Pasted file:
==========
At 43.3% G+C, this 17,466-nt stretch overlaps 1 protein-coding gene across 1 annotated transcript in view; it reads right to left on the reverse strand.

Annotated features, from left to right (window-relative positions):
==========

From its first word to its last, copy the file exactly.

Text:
At 43.3% G+C, this 17,466-nt stretch overlaps 1 protein-coding gene across 1 annotated transcript in view; it reads right to left on the reverse strand.

Annotated features, from left to right (window-relative positions):